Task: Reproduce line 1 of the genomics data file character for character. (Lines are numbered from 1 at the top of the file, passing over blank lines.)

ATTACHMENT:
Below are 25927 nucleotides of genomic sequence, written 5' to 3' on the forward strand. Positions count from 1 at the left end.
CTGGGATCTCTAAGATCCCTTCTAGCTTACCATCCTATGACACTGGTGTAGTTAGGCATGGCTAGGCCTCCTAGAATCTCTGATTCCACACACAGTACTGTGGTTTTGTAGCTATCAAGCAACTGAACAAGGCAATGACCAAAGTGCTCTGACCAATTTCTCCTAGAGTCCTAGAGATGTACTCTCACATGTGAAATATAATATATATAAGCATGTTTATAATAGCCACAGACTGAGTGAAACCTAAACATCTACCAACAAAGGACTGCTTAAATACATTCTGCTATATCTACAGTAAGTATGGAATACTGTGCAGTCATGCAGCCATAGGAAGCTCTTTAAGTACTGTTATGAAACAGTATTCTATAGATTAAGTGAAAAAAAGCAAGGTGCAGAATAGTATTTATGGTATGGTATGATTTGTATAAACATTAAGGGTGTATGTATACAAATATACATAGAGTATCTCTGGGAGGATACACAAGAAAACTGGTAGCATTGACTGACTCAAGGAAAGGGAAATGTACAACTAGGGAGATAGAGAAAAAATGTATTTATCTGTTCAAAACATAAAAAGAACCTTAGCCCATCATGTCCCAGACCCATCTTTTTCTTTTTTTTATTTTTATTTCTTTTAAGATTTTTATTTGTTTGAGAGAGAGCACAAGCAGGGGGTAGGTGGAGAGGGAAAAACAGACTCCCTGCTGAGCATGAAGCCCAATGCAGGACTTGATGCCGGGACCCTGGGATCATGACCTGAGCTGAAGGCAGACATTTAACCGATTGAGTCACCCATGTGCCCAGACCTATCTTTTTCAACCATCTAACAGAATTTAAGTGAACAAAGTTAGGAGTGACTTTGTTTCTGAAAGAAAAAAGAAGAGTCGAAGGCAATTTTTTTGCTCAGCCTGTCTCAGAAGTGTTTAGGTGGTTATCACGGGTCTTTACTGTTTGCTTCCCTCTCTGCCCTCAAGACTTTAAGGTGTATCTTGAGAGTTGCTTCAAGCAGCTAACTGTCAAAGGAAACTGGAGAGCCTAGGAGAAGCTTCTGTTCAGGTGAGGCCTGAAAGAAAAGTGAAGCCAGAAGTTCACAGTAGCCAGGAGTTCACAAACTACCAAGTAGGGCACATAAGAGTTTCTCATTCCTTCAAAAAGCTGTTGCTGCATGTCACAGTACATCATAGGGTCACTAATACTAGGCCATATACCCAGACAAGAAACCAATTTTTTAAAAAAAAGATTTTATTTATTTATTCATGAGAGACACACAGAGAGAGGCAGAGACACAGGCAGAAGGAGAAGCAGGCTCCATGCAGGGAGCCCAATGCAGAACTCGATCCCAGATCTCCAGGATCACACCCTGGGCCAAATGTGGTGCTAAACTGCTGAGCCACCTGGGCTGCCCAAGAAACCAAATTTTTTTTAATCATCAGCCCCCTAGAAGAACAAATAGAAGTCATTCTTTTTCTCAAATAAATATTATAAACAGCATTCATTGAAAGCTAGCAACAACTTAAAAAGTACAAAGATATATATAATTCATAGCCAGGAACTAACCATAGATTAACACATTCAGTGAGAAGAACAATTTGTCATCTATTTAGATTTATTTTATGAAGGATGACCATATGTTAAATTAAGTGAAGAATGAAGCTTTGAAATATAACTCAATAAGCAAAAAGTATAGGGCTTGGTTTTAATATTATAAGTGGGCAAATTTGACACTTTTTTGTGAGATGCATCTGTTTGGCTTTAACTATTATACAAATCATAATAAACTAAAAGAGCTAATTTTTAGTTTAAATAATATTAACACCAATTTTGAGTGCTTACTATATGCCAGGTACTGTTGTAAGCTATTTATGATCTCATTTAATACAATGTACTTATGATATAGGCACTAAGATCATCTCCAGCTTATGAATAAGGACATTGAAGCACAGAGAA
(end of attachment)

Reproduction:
Below are 25927 nucleotides of genomic sequence, written 5' to 3' on the forward strand. Positions count from 1 at the left end.